Giant cell tumour of bones is an unusual neoplasm that accounts for 4% of all primary tumours of bone, and it represents about 10% of malignant primary bone tumours with its different grades from borderline to high grade malignancy. GCT generally occurs in skeletally mature individuals with its peak incidence in third decade of life. Distal femur and proximal tibia are the commonest sites followed by distal radius. Less than 4% of these tumours are known to affect the ankle joints. But, its biological behaviour at this rare location is quite unpredictable.
Case Summary: 24 years old male presented with history of nontraumatic pain of left knee since 2 years. Patient was initially evaluated from peripheral hospital with x rays and MRI. It showed a well-defined osteolytic lesion in the epiphysis involving the metaphysical bone of right fibular head without intra-articular extension.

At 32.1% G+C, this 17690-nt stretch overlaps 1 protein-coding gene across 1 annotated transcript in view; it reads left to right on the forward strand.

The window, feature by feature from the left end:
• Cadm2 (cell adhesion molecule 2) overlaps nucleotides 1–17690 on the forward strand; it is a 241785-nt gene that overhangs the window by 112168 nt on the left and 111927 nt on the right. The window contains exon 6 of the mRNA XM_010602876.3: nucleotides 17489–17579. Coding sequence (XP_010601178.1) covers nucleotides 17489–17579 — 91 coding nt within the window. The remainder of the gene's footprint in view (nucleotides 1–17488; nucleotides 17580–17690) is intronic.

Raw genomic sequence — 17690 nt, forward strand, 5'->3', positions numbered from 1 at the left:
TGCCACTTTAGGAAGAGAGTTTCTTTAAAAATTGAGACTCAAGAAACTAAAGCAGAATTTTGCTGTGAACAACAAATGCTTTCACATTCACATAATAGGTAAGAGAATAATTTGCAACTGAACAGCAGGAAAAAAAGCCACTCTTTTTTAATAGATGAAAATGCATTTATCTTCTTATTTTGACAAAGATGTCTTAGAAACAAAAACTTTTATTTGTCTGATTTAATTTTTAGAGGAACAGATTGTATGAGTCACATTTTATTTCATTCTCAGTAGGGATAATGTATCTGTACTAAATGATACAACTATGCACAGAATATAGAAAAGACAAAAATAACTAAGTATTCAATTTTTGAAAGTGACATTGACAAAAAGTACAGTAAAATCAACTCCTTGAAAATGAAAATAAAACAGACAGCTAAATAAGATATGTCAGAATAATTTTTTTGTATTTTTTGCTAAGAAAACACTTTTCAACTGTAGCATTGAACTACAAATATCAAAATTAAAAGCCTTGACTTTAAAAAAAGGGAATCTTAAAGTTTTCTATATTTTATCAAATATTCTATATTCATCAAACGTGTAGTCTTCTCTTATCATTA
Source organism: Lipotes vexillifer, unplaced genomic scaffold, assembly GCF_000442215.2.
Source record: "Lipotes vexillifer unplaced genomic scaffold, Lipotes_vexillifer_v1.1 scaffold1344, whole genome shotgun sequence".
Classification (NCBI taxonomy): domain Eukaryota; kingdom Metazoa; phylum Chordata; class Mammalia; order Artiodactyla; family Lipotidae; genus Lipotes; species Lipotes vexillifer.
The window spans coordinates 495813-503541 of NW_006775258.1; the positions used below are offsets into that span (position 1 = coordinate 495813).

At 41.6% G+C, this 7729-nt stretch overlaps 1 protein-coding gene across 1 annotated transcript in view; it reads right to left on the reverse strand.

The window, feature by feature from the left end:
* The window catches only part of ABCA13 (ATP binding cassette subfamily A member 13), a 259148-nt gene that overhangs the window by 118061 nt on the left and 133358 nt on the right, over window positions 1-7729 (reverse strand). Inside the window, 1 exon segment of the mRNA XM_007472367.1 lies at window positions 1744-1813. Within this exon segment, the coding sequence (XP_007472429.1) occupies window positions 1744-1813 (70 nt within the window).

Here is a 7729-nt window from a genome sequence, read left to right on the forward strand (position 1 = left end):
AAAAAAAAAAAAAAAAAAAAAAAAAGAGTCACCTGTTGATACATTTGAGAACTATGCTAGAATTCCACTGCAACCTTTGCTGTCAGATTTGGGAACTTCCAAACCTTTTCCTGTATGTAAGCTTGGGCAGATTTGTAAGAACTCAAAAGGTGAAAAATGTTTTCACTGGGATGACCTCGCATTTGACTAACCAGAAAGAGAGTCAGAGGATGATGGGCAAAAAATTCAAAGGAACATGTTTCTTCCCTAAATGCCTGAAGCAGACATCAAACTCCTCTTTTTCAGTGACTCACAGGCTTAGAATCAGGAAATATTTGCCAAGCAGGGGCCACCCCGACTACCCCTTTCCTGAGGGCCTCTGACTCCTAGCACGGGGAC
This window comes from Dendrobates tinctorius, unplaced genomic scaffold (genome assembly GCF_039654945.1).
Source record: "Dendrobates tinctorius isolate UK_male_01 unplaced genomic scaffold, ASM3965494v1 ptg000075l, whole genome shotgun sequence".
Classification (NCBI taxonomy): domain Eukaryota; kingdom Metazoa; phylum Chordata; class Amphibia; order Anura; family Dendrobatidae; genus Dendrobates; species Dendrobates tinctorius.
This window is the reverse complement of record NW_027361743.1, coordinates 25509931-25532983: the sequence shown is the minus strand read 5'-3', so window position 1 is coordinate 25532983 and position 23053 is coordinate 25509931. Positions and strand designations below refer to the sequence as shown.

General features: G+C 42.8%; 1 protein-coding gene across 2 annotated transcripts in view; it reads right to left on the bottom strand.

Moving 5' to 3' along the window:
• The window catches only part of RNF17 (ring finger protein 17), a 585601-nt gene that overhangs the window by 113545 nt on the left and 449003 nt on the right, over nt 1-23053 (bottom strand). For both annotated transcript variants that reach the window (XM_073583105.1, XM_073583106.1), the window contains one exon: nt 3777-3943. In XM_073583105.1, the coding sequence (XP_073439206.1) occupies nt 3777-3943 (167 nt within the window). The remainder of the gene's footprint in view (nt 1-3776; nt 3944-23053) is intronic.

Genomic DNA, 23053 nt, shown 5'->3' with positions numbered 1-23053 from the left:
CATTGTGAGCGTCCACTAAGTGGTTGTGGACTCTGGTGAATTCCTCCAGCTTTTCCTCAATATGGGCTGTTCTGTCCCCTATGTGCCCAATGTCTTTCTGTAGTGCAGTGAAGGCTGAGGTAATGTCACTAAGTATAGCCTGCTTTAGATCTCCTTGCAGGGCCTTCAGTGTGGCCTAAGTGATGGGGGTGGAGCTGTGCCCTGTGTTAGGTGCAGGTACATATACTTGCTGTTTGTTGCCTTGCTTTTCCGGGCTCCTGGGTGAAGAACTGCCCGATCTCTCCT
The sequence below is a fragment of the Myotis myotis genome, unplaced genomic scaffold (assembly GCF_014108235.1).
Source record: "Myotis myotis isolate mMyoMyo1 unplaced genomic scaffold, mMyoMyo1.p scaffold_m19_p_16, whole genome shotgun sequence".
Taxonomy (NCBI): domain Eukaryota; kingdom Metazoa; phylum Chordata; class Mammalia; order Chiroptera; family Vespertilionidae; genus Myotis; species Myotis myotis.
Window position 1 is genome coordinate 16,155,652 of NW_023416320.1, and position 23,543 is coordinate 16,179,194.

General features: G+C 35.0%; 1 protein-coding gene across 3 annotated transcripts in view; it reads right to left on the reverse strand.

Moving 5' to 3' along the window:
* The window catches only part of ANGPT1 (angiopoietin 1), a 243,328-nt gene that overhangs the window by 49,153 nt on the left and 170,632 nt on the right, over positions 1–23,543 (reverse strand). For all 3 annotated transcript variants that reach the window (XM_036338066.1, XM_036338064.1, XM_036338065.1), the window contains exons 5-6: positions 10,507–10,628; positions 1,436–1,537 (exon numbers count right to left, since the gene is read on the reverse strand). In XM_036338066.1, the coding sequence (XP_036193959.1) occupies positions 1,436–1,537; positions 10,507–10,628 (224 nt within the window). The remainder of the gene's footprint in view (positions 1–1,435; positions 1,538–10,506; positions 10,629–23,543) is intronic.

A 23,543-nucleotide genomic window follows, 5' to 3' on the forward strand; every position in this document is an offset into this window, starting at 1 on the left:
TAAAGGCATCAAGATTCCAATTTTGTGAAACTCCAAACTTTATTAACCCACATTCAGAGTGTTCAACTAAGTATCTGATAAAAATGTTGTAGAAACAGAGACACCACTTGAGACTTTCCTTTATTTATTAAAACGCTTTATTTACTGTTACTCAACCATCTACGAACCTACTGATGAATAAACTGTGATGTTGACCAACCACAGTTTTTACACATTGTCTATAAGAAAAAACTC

Conclusion: In cases of GCT, the management depends upon the various factors such as site, age, involvement of the bone, extent of bone involvement and whether there is articular involvement or not. Extra-articular GCT can be managed with extended intralesional curettage. However, in the proximal fibula, total en bloc excision of the tumor is the treatment of choice.